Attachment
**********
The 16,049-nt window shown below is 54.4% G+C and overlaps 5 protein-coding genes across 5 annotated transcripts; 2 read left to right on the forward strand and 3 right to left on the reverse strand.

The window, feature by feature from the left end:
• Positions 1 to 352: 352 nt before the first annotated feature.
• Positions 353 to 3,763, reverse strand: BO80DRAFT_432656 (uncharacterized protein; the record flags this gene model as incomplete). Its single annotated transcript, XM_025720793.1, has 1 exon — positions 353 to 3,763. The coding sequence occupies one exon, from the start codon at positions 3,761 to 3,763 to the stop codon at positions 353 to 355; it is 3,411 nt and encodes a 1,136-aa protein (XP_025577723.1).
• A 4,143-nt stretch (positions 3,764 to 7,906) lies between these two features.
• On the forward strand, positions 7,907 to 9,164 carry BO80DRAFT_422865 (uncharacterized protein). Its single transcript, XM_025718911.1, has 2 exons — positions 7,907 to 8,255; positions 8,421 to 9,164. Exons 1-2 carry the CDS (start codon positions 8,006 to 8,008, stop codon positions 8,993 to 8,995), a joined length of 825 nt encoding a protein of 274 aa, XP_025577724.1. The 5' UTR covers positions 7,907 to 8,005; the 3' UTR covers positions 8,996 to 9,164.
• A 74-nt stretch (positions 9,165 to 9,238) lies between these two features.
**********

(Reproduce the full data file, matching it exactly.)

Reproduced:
The 16,049-nt window shown below is 54.4% G+C and overlaps 5 protein-coding genes across 5 annotated transcripts; 2 read left to right on the forward strand and 3 right to left on the reverse strand.

The window, feature by feature from the left end:
• Positions 1 to 352: 352 nt before the first annotated feature.
• Positions 353 to 3,763, reverse strand: BO80DRAFT_432656 (uncharacterized protein; the record flags this gene model as incomplete). Its single annotated transcript, XM_025720793.1, has 1 exon — positions 353 to 3,763. The coding sequence occupies one exon, from the start codon at positions 3,761 to 3,763 to the stop codon at positions 353 to 355; it is 3,411 nt and encodes a 1,136-aa protein (XP_025577723.1).
• A 4,143-nt stretch (positions 3,764 to 7,906) lies between these two features.
• On the forward strand, positions 7,907 to 9,164 carry BO80DRAFT_422865 (uncharacterized protein). Its single transcript, XM_025718911.1, has 2 exons — positions 7,907 to 8,255; positions 8,421 to 9,164. Exons 1-2 carry the CDS (start codon positions 8,006 to 8,008, stop codon positions 8,993 to 8,995), a joined length of 825 nt encoding a protein of 274 aa, XP_025577724.1. The 5' UTR covers positions 7,907 to 8,005; the 3' UTR covers positions 8,996 to 9,164.
• A 74-nt stretch (positions 9,165 to 9,238) lies between these two features.